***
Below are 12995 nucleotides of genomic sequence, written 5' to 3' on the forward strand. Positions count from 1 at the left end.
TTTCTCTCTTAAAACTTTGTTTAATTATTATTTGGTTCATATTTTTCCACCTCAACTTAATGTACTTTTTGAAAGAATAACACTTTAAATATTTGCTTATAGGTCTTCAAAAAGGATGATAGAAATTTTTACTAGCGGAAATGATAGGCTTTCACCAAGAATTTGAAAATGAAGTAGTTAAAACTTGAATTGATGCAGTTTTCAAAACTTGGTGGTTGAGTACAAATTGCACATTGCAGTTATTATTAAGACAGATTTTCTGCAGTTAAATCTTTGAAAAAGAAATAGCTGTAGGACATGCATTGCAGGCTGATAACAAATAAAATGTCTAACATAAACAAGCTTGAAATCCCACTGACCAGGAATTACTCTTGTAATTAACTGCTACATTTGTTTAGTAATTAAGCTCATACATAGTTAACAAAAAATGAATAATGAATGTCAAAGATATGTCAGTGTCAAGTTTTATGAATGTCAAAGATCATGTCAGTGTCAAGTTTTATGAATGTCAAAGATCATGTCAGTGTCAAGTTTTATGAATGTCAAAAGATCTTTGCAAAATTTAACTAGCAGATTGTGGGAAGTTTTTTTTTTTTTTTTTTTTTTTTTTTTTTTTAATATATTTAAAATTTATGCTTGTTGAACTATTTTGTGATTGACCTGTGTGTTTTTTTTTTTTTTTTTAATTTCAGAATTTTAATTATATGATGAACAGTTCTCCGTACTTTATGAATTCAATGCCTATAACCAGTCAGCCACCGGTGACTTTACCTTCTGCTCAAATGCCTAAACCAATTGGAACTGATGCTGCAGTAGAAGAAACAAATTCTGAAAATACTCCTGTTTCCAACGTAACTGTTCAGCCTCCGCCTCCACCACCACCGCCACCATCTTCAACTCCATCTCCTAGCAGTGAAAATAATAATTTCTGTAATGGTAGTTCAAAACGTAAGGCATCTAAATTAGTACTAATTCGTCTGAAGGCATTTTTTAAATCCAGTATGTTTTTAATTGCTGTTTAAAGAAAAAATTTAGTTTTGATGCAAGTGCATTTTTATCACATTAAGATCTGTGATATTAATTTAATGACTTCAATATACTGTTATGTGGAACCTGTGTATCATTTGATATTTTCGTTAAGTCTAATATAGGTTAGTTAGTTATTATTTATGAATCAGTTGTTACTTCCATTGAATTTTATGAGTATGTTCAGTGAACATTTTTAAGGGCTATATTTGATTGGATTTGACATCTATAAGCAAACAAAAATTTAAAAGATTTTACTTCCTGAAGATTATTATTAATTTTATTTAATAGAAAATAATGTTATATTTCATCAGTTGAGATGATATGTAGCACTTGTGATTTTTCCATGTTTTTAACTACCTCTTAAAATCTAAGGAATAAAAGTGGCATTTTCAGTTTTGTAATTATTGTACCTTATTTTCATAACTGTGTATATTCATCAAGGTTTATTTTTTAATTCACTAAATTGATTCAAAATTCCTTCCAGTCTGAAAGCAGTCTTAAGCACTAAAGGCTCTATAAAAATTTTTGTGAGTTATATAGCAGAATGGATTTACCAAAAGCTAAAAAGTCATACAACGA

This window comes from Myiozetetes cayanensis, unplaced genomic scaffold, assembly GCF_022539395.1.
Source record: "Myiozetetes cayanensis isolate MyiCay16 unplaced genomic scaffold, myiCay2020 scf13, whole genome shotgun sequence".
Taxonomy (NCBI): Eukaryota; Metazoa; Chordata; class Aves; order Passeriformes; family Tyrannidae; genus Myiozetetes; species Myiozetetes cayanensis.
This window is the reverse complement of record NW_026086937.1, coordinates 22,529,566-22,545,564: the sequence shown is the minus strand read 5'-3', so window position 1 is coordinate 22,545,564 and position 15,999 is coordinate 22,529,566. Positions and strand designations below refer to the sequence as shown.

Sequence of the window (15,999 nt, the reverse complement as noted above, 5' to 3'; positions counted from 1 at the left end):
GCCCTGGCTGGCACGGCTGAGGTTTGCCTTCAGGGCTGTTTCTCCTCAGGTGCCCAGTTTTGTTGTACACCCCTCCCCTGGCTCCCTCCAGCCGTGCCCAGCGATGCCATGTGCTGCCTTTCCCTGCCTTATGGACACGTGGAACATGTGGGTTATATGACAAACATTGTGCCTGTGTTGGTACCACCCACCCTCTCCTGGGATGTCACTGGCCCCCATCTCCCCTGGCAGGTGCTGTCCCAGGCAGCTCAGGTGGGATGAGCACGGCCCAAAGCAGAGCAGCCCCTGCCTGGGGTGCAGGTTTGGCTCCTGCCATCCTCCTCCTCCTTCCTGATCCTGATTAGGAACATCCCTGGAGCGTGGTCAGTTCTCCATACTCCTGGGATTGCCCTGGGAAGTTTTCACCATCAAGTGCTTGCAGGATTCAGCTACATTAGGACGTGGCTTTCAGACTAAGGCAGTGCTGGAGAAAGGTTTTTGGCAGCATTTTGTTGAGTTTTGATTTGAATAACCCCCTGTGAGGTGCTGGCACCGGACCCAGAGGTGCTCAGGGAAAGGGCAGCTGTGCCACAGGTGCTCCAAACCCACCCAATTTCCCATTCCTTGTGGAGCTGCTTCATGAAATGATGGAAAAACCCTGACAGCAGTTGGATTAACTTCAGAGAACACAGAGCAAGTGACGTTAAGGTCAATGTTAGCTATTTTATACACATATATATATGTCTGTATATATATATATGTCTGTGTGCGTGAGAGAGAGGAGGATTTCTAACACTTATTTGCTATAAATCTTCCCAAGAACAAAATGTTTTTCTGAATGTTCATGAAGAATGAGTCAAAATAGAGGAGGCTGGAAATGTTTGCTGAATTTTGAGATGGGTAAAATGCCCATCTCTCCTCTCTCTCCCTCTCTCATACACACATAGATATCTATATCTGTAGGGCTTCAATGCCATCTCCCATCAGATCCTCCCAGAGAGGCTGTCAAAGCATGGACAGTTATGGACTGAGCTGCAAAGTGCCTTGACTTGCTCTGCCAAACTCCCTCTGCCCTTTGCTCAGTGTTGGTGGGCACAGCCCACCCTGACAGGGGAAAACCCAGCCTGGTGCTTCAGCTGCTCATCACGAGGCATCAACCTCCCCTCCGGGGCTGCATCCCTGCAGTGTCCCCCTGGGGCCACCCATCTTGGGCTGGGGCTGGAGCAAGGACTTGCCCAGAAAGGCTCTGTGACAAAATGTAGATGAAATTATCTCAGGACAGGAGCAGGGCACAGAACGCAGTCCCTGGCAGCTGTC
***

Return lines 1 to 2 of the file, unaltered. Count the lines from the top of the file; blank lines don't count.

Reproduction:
Below are 12995 nucleotides of genomic sequence, written 5' to 3' on the forward strand. Positions count from 1 at the left end.
TTTCTCTCTTAAAACTTTGTTTAATTATTATTTGGTTCATATTTTTCCACCTCAACTTAATGTACTTTTTGAAAGAATAACACTTTAAATATTTGCTTATAGGTCTTCAAAAAGGATGATAGAAATTTTTACTAGCGGAAATGATAGGCTTTCACCAAGAATTTGAAAATGAAGTAGTTAAAACTTGAATTGATGCAGTTTTCAAAACTTGGTGGTTGAGTACAAATTGCACATTGCAGTTATTATTAAGACAGATTTTCTGCAGTTAAATCTTTGAAAAAGAAATAGCTGTAGGACATGCATTGCAGGCTGATAACAAATAAAATGTCTAACATAAACAAGCTTGAAATCCCACTGACCAGGAATTACTCTTGTAATTAACTGCTACATTTGTTTAGTAATTAAGCTCATACATAGTTAACAAAAAATGAATAATGAATGTCAAAGATATGTCAGTGTCAAGTTTTATGAATGTCAAAGATCATGTCAGTGTCAAGTTTTATGAATGTCAAAGATCATGTCAGTGTCAAGTTTTATGAATGTCAAAAGATCTTTGCAAAATTTAACTAGCAGATTGTGGGAAGTTTTTTTTTTTTTTTTTTTTTTTTTTTTTTTTAATATATTTAAAATTTATGCTTGTTGAACTATTTTGTGATTGACCTGTGTGTTTTTTTTTTTTTTTTTAATTTCAGAATTTTAATTATATGATGAACAGTTCTCCGTACTTTATGAATTCAATGCCTATAACCAGTCAGCCACCGGTGACTTTACCTTCTGCTCAAATGCCTAAACCAATTGGAACTGATGCTGCAGTAGAAGAAACAAATTCTGAAAATACTCCTGTTTCCAACGTAACTGTTCAGCCTCCGCCTCCACCACCACCGCCACCATCTTCAACTCCATCTCCTAGCAGTGAAAATAATAATTTCTGTAATGGTAGTTCAAAACGTAAGGCATCTAAATTAGTACTAATTCGTCTGAAGGCATTTTTTAAATCCAGTATGTTTTTAATTGCTGTTTAAAGAAAAAATTTAGTTTTGATGCAAGTGCATTTTTATCACATTAAGATCTGTGATATTAATTTAATGACTTCAATATACTGTTATGTGGAACCTGTGTATCATTTGATATTTTCGTTAAGTCTAATATAGGTTAGTTAGTTATTATTTATGAATCAGTTGTTACTTCCATTGAATTTTATGAGTATGTTCAGTGAACATTTTTAAGGGCTATATTTGATTGGATTTGACATCTATAAGCAAACAAAAATTTAAAAGATTTTACTTCCTGAAGATTATTATTAATTTTATTTAATAGAAAATAATGTTATATTTCATCAGTTGAGATGATATGTAGCACTTGTGATTTTTCCATGTTTTTAACTACCTCTTAAAATCTAAGGAATAAAAGTGGCATTTTCAGTTTTGTAATTATTGTACCTTATTTTCATAACTGTGTATATTCATCAAGGTTTATTTTTTAATTCACTAAATTGATTCAAAATTCCTTCCAGTCTGAAAGCAGTCTTAAGCACTAAAGGCTCTATAAAAATTTTTGTGAGTTATATAGCAGAATGGATTTACCAAAAGCTAAAAAGTCATACAACGA